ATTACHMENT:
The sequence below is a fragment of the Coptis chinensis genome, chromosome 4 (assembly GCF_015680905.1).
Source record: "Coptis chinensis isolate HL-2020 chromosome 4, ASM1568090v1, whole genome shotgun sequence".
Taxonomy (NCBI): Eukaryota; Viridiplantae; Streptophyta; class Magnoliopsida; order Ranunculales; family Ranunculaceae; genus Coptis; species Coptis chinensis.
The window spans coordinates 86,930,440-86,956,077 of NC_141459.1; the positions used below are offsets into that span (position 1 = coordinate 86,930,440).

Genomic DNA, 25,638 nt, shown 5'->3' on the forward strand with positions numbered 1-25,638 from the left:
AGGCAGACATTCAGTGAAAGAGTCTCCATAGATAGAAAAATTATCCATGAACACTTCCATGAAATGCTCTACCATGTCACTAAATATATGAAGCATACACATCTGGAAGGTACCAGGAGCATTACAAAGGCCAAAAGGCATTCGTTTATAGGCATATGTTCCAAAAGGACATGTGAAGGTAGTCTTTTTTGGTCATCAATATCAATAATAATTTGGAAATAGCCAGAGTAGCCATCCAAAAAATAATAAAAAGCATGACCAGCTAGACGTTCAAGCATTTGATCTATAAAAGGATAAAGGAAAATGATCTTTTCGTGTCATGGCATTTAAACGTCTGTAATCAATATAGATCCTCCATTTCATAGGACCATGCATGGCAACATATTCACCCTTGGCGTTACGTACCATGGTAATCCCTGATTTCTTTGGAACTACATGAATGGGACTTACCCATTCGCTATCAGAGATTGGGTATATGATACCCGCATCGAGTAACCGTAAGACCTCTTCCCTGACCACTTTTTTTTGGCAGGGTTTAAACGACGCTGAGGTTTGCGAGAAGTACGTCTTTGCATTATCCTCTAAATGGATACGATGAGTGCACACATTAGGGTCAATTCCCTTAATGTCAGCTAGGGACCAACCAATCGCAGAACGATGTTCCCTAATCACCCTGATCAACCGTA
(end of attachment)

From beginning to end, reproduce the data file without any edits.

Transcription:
The sequence below is a fragment of the Coptis chinensis genome, chromosome 4 (assembly GCF_015680905.1).
Source record: "Coptis chinensis isolate HL-2020 chromosome 4, ASM1568090v1, whole genome shotgun sequence".
Taxonomy (NCBI): Eukaryota; Viridiplantae; Streptophyta; class Magnoliopsida; order Ranunculales; family Ranunculaceae; genus Coptis; species Coptis chinensis.
The window spans coordinates 86,930,440-86,956,077 of NC_141459.1; the positions used below are offsets into that span (position 1 = coordinate 86,930,440).

Genomic DNA, 25,638 nt, shown 5'->3' on the forward strand with positions numbered 1-25,638 from the left:
AGGCAGACATTCAGTGAAAGAGTCTCCATAGATAGAAAAATTATCCATGAACACTTCCATGAAATGCTCTACCATGTCACTAAATATATGAAGCATACACATCTGGAAGGTACCAGGAGCATTACAAAGGCCAAAAGGCATTCGTTTATAGGCATATGTTCCAAAAGGACATGTGAAGGTAGTCTTTTTTGGTCATCAATATCAATAATAATTTGGAAATAGCCAGAGTAGCCATCCAAAAAATAATAAAAAGCATGACCAGCTAGACGTTCAAGCATTTGATCTATAAAAGGATAAAGGAAAATGATCTTTTCGTGTCATGGCATTTAAACGTCTGTAATCAATATAGATCCTCCATTTCATAGGACCATGCATGGCAACATATTCACCCTTGGCGTTACGTACCATGGTAATCCCTGATTTCTTTGGAACTACATGAATGGGACTTACCCATTCGCTATCAGAGATTGGGTATATGATACCCGCATCGAGTAACCGTAAGACCTCTTCCCTGACCACTTTTTTTTGGCAGGGTTTAAACGACGCTGAGGTTTGCGAGAAGTACGTCTTTGCATTATCCTCTAAATGGATACGATGAGTGCACACATTAGGGTCAATTCCCTTAATGTCAGCTAGGGACCAACCAATCGCAGAACGATGTTCCCTAATCACCCTGATCAACCGTA